Recap of budget proposals past

The Federal Budget this year was more of a non-event for financial services, despite plenty going on in the industry. However, the 2016 budget included changes to Superannuation which received broad media attention at the time with a few of these changes now in effect and offering opportunities to implement strategies with our clients. So we thought a quick review of Super changes over the last few years would be useful as we lead into financial year end.

Whilst some of the changes were quite technical and complicated, they were primarily designed to limit individuals from accumulating, what some would deem, excessive amounts above their retirement needs within the concessionally taxed environment of Super.

These changes also impact those who were planning to inject the maximum allowable amounts of contributions into Superannuation in the final years leading up to their retirement.

Those who plan in advance and over a longer time period, should still be able to accumulate sufficient Superannuation balances to enjoy the zero tax pension phase.

Super changes to note

Change to annual concessional caps: 
Annual concessional contribution caps were lowered for everyone to $25,000. Previously it was $35,000 for individuals over age 50 and $30,000 for individuals under age 50. (effective 1 July 2017)

Catch up contributions: 
Individuals who do not fully utilise their concessional contributions cap from the 2017/2018 Financial year onwards may be able to make ‘catch-up’ concessional contributions, with any unused portion of the cap being able to be carried forward for a maximum period of 5 years. The ‘catch-up’ contributions are limited to those that have Superannuation balances below $500,000. (effective 1 July 2017) Read more about this here. (effective 1 July 2018)

Topping up retirement accounts will also be made easier, while some couples will be able to even up Super balances under measures proposed in the April 2019 budget.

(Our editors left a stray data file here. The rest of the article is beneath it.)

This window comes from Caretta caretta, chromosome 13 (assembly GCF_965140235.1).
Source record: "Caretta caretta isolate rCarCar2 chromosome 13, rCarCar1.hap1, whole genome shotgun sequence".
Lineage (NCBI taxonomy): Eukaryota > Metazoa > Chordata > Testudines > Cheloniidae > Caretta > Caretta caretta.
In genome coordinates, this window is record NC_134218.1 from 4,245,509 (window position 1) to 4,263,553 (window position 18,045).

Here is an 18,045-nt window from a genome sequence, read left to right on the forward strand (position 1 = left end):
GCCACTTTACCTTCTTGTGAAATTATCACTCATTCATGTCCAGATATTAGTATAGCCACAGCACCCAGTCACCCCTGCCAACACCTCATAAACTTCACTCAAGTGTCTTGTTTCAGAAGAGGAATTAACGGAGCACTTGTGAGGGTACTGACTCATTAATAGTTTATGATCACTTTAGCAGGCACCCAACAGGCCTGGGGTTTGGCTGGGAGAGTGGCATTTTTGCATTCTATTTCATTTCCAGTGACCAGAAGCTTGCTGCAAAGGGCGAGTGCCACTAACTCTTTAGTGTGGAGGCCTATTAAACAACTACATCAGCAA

Age limit increase for spousal contributions:
It is proposed that couples will be able to continue to make spouse contributions until the age of 74, up from 65 now, without having to meet the work test – which requires the saver to work at least 40 hours over 30 consecutive days. Under spouse contributions rules, a saver can claim an 18% tax offset on super contributions of up to $3000 that they make on behalf of a non-working partner. A further $3000 can be injected into the spouse’s account, but with no tax offset. (proposed TBC)

Bring-forward arrangements age limit to be increased:
From July 2020, people who are 65 and 66 years of age will be able to make voluntary pre- and post-tax contributions to super without meeting the work test. They will also be able to make up to three years of non-concessional contributions under the bring-forward rule. Currently this ability is broadly restricted to those under age 65. The annual non-concessional contribution cap is currently set at $100,000. However, the bring-forward arrangements broadly allow eligible Australians to make up to three years’ worth of non-concessional contributions into Super in one year. This enables a maximum non-concessional contribution of up to $300,000 by bringing forward up to the next two financial years’ non-concessional contribution cap. This will only apply to savers with less than $1.6m in Super. (proposed July 2020)

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GENERAL ADVICE WARNING | The information provided in this article is for general information purposes only. It is not intended to be, nor should it be read as personal financial advice. Before acting on any of the information contained in this article you should obtain advice from a specialist advisor, which is appropriate to your specific needs, objectives and financial situation.

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